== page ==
Izmailovsky MarketView on map
Moscow is home to a number of vibrant markets but Izmailovsky Market is the best of the bunch for a cornucopia of souvenirs from the iconic matryoshka dolls to Soviet paraphernalia. The sprawling complex of stalls is also a good option for tableware, lace and real antiques often at lower prices than found elsewhere. The market is open daily from 10am to 8pm though some of the stalls only open on the weekends and it's best to get in early as you'll be competing with professionals who know how to spot a bargain. With a number of cafes it's possible to make an enjoyable morning or afternoon visit.
Yeliseev GroceryView on map
Foodies will find plenty to drool over in the grand Yeliseev grocery located on Tverskaya ulitsa. Set in a former 18th century mansion it's a particularly beautiful food hall with a lavish interior of stained glass windows, gilded woodwork and large chandeliers. There's a great choice of delicacies on offer from caviar to chocolate, vodka to sweet Crimean wines. Prices are a little more expensive than what you may find in the standard supermarkets but there's many nice souvenir options and the building itself is worth a visit alone.
Transport links in Moscow
Flying InView on map
Moscow is served by three airports - the two efficient international airports of Domodedovo and Sheremetyevo as well as the smaller Vnukovo airport where mostly domestic flights depart alongside routes to the Caucasus region. The comfortable high-speed Aeroexpress train connects Moscow's city centre with all three airports reached within 35-45 minutes. Most travellers prefer to use the train to get around Russia but those short on time can reach Yekaterinburg within 2.5 hours and Irkutsk within 5.5 hours by plane.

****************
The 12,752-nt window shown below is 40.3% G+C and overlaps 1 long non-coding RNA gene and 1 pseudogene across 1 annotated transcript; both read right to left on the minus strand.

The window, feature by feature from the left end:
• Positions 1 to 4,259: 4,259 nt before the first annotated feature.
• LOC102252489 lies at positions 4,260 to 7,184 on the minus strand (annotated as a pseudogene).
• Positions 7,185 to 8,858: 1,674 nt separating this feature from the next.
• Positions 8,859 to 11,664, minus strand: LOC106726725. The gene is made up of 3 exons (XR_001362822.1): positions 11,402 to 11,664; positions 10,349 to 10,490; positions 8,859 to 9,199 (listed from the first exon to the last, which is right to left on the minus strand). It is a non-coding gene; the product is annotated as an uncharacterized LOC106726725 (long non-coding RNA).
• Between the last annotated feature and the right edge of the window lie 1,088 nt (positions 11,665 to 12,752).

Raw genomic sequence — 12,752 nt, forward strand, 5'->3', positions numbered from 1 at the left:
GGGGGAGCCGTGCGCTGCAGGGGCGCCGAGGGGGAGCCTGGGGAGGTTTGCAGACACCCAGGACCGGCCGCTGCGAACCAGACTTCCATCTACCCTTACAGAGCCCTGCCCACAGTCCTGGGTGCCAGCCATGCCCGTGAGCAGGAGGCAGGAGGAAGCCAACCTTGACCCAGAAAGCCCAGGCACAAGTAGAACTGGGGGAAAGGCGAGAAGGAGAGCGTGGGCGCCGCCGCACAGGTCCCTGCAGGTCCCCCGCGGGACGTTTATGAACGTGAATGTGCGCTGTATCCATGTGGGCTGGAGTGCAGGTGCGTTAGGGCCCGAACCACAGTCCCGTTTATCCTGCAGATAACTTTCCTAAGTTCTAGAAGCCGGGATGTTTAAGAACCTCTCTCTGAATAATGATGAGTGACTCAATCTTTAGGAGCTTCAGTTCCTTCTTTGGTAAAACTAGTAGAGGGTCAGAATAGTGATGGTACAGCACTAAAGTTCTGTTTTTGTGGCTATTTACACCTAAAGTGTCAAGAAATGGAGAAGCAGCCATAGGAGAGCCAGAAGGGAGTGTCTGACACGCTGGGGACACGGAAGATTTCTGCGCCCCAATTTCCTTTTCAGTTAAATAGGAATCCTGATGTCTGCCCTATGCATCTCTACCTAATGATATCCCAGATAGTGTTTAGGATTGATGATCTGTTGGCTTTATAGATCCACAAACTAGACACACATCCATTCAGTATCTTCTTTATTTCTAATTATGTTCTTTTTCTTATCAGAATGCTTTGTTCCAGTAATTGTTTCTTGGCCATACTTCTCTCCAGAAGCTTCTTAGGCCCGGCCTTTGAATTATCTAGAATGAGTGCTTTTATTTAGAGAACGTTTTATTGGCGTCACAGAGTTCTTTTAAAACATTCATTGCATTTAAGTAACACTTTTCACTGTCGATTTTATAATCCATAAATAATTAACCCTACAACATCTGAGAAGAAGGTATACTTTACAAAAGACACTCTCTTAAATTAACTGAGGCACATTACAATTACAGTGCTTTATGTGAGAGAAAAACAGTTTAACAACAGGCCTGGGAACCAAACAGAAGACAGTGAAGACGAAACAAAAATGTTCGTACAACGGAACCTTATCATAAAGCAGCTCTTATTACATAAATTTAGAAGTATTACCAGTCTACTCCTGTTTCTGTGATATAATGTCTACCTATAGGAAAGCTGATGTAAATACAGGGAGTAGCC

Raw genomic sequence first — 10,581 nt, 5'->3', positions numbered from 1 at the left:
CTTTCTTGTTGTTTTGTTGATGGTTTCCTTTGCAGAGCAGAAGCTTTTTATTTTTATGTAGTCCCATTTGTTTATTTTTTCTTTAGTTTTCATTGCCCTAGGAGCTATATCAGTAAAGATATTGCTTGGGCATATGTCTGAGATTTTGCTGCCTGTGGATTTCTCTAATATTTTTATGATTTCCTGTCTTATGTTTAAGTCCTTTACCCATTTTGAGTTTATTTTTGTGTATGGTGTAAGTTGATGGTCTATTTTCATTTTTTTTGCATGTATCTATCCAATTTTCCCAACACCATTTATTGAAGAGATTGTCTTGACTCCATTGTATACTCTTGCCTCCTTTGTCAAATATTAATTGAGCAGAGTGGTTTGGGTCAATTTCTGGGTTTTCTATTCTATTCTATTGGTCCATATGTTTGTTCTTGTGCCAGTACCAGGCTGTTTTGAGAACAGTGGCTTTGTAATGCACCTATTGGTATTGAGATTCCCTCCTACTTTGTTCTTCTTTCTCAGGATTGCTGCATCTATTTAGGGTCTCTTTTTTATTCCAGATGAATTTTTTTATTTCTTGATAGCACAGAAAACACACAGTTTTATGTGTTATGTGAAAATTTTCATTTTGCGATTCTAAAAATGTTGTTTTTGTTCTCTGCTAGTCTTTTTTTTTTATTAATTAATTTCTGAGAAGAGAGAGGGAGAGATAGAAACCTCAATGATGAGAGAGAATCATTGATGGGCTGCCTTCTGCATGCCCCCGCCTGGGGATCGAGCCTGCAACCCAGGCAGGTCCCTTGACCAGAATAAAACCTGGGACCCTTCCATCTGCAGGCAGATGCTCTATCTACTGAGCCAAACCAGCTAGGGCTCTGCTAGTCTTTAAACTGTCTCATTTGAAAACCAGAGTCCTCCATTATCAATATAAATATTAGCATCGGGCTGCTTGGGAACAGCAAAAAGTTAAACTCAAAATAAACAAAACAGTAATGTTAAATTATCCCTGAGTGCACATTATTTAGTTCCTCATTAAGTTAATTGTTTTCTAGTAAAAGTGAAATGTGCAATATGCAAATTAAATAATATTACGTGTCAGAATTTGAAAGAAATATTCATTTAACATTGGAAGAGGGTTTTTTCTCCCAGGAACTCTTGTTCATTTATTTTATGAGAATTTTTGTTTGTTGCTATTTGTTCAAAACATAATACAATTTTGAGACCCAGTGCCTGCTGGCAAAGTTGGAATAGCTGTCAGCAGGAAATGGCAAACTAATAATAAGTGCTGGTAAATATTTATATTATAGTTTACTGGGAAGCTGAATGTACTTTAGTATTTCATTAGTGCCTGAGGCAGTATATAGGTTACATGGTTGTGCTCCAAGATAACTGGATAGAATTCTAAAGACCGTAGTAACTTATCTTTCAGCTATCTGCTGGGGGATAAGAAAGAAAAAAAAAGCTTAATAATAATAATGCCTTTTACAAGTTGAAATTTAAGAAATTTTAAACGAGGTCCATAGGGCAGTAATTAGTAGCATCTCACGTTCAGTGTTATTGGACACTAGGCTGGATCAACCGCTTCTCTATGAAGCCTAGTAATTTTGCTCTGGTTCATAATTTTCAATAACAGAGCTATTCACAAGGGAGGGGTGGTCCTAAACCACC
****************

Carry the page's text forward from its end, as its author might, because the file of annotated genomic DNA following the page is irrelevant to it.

Railway ServicesView on map
The rail system in Russia is legendary and as capital Moscow is well-served by train with links to the rest of the country as well as many cities throughout Europe. It's even possible to travel to Moscow by train from China on the Trans-Siberian railway. There's nine main stations in Moscow with some overlap in destinations so make sure you check your ticket before heading off to the station. The majority of visitors to Russia will use the long-distance trains which offer a range of cabin classes to popular destinations including St. Petersburg and Novgorod.
By RoadView on map
Moscow is well connected to nearby cities with ten major highways flowing out of the capital, all in good condition. The public transport in and around Moscow is good enough to mean most visitors will use trains over car transfers, for instance, the high speed train between Moscow and St. Petersburg takes around 4 hours while a car journey will take closer to 9 hours. Driving in Moscow is not for the faint hearted either with poor road signage and heavy traffic.
Best Time to Visit
The seasons of spring (April and May) and autumn (September and October) are considered the best time to visit Moscow for this is when temperatures are pleasant, there's usually little rain and the skies can be clear and sunny. These are considered the shoulder seasons so prices are lower than at other times of the year and bargains are to be found. The summer months of June to August are high season when the temperatures are at their highest and rain minimal.